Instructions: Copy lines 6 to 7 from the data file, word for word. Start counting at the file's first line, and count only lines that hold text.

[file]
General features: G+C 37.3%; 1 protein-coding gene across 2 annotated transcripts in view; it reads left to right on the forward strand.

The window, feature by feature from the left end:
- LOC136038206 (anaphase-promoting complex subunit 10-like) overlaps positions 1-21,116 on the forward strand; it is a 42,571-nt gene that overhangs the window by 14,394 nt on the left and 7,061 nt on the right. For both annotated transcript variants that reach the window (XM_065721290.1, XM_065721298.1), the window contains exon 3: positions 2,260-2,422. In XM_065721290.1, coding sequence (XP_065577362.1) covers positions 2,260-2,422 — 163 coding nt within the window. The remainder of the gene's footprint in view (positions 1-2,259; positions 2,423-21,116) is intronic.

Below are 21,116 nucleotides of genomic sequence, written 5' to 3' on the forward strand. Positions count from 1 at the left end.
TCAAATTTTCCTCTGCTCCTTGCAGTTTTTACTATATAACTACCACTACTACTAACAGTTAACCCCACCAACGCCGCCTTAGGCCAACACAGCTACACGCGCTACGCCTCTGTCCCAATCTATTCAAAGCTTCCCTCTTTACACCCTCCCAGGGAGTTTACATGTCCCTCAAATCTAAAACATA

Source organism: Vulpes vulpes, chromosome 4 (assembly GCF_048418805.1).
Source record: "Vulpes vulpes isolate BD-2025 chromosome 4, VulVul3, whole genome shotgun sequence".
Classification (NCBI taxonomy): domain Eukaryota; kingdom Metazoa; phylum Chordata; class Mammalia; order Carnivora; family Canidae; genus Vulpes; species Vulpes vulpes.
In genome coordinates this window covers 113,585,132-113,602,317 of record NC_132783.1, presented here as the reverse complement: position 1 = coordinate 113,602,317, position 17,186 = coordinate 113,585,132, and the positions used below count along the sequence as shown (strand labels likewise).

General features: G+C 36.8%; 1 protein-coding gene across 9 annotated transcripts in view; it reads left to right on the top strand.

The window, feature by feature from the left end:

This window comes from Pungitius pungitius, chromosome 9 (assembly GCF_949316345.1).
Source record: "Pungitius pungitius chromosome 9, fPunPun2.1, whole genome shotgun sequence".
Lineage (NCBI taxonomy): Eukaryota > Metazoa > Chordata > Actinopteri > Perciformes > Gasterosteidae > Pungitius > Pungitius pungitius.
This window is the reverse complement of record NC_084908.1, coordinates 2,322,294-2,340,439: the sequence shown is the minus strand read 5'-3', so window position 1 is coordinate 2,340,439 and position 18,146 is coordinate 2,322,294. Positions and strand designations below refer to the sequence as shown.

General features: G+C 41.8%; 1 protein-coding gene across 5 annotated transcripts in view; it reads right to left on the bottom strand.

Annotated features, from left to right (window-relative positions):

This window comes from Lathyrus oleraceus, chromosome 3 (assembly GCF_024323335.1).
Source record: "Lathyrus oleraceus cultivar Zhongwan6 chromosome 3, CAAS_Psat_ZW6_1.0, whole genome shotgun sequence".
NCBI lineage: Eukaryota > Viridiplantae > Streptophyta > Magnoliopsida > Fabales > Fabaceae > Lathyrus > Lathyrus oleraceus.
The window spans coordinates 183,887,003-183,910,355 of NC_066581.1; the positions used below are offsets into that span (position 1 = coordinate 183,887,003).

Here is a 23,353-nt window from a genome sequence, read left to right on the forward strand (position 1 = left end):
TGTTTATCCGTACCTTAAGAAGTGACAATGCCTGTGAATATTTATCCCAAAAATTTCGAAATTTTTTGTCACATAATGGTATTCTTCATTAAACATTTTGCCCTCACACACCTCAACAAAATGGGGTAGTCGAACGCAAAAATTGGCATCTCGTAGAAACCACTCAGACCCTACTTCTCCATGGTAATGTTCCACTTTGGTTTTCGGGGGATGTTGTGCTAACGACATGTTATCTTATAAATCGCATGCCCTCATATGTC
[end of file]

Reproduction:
Source organism: Vulpes vulpes, chromosome 4 (assembly GCF_048418805.1).
Source record: "Vulpes vulpes isolate BD-2025 chromosome 4, VulVul3, whole genome shotgun sequence".